Some Glitches Reported, But Year 2 of ACA Enrollment Seems Off to a Smoother Start

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After last year's disastrous start, the first day of open enrollment in year 2 of the Affordable Care Act had fewer hiccups. HHS Secretary Sylvia Mathew Burwell was reporting success from this weekend.

One state-run exchange had to be taken offline, and there were scattered reports of delays setting up accounts and replacing passwords. But overall, the first days of open enrollment in year 2 under the Affordable Care Act (ACA) seemed to be going more smoothly than the horrendous start that occurred at the launch in October 2013.

By this morning, HHS Secretary Sylvia Mathews Burwell was declaring success, saying that 100,000 consumers had applied for coverage over the weekend and that 500,000 people with existing coverage had checked on their accounts.

According to The Seattle Times, officials in Washington State took the Healthplanfinder offline Saturday for 22 hours after quality control systems discovered that tax credits were being calculated incorrectly. The exchange was functioning again by Sunday morning, before being taken down for maintenance overnight Sunday night to Monday morning. Washington State’s exchange suffered a similar problem last year that took longer to resolve.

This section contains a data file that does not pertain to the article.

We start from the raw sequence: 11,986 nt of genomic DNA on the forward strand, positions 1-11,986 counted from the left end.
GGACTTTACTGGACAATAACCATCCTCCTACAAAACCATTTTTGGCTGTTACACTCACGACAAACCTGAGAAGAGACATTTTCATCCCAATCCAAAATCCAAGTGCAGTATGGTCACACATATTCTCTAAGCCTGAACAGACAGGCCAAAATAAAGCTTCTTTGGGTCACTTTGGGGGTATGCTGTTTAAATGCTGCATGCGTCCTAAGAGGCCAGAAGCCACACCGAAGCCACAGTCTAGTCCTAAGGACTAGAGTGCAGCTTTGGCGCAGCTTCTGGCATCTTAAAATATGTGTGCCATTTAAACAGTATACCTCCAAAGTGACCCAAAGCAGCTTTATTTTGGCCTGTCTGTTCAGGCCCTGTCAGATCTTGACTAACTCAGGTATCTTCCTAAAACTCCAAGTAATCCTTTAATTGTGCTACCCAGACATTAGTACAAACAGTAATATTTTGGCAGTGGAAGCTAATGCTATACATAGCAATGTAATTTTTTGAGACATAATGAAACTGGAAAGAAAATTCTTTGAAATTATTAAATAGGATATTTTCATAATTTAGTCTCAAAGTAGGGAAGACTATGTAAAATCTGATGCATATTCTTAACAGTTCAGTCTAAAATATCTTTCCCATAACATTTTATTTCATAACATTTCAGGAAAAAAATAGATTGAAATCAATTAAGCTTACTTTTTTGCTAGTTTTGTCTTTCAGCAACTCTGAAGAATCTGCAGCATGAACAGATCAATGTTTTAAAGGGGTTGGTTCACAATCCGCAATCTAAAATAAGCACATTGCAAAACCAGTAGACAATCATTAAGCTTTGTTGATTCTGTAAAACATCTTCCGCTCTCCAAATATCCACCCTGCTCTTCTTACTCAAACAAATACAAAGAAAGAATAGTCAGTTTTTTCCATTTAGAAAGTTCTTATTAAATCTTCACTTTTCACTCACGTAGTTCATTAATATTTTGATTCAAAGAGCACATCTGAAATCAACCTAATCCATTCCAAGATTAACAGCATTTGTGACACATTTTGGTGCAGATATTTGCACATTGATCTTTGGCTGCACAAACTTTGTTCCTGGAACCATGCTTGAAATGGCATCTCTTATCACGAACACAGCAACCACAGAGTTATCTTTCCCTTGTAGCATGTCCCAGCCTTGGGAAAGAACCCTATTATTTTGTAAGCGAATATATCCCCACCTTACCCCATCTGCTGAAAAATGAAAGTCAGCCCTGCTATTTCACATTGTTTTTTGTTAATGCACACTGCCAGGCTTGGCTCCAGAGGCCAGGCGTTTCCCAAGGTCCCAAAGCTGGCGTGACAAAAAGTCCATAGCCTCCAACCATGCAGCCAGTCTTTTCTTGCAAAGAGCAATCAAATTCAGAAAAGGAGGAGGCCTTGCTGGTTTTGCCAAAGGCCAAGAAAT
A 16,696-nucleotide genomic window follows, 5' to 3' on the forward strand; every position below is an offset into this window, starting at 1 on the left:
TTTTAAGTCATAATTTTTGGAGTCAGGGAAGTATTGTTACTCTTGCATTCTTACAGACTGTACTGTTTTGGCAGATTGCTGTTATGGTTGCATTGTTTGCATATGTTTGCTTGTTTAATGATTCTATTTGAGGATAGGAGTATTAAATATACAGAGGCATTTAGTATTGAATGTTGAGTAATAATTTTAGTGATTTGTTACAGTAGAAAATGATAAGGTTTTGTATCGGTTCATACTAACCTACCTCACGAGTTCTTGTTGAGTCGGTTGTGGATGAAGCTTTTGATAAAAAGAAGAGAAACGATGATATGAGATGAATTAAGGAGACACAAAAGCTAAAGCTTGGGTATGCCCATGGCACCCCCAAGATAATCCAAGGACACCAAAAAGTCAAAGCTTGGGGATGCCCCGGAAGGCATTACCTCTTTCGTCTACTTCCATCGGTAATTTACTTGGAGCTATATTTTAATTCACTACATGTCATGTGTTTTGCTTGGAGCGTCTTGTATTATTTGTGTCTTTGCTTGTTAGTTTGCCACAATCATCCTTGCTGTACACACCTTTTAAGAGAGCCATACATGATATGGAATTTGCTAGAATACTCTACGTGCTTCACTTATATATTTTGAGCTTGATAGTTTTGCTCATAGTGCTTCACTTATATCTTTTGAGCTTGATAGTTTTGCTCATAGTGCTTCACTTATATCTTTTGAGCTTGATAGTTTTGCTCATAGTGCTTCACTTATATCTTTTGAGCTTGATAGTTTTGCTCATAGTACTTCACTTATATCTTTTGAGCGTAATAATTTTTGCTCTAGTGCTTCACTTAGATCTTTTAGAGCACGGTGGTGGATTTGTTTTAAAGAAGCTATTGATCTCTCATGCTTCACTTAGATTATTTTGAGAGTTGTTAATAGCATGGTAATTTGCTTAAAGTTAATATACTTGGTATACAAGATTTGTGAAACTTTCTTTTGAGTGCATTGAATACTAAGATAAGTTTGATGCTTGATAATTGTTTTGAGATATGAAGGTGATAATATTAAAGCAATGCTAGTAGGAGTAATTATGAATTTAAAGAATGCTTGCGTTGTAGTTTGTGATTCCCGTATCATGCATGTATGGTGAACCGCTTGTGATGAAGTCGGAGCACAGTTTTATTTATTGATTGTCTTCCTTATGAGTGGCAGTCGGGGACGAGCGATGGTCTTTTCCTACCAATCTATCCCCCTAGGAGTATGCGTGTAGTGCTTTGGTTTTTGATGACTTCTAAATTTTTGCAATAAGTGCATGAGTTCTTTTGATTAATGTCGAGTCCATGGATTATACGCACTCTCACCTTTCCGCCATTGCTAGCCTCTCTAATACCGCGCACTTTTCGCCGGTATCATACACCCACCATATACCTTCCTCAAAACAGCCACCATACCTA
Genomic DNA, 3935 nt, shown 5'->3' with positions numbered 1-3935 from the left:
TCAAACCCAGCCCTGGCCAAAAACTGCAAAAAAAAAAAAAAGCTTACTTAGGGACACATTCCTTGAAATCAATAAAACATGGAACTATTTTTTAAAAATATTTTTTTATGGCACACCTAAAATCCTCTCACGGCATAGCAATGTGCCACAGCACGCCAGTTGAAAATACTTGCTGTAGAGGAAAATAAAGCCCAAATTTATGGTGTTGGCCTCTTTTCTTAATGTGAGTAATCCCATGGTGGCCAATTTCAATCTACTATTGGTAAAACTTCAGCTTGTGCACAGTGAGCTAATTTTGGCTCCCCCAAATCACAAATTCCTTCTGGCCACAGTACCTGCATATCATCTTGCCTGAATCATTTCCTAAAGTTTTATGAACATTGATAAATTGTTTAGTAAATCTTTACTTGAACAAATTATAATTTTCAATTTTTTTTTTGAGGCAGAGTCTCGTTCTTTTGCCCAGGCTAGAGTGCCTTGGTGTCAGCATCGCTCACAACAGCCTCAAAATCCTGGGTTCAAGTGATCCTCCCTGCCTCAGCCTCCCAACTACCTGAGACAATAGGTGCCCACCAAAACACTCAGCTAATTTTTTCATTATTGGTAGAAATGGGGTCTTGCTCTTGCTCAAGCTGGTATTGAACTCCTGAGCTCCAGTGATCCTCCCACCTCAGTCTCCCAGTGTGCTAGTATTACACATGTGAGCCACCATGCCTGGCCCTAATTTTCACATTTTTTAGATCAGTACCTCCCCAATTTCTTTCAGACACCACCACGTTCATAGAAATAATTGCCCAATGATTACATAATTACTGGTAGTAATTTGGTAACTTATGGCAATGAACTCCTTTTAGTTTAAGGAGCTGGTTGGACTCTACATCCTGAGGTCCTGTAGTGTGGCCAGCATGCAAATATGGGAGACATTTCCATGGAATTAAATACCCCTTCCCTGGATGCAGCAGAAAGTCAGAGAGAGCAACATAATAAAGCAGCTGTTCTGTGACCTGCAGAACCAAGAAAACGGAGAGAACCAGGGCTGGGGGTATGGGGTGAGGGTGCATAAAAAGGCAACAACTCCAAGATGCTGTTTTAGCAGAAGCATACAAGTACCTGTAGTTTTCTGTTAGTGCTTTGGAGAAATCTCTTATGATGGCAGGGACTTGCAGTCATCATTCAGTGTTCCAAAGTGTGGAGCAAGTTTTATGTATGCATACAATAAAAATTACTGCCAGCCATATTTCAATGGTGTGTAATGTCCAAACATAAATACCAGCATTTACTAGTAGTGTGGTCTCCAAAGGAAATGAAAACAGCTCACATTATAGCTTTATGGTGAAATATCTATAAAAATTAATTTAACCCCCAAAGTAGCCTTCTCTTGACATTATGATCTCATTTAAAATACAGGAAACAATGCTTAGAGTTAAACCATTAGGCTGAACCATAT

Both national and state-level reports featured good news and bad: of consumers who gave up trying to use a year ago but succeeded in getting insured this weekend, as well as those who struggled to set up an account and, after getting help from a call center, had to wait 2 hours before using it.

But a theme among the reports was consumer demand: high volume on both the federal web site and on state exchanges, and high traffic in community centers where navigators or insurance agents were waiting to assist with enrollment. Amid results of a poll showing public opinion for the ACA at 37%, apparently that opinion is not shared among those who need insurance.

In Jersey City, NJ, locals lined up Saturday morning at the City Council conference room to get help signing up, as federal officials and Mayor Steve Fulop greeted them. "Can we afford it? That's the basic thing," Gary Banganiban told The Jersey Journal, with his pregnant wife by his side.

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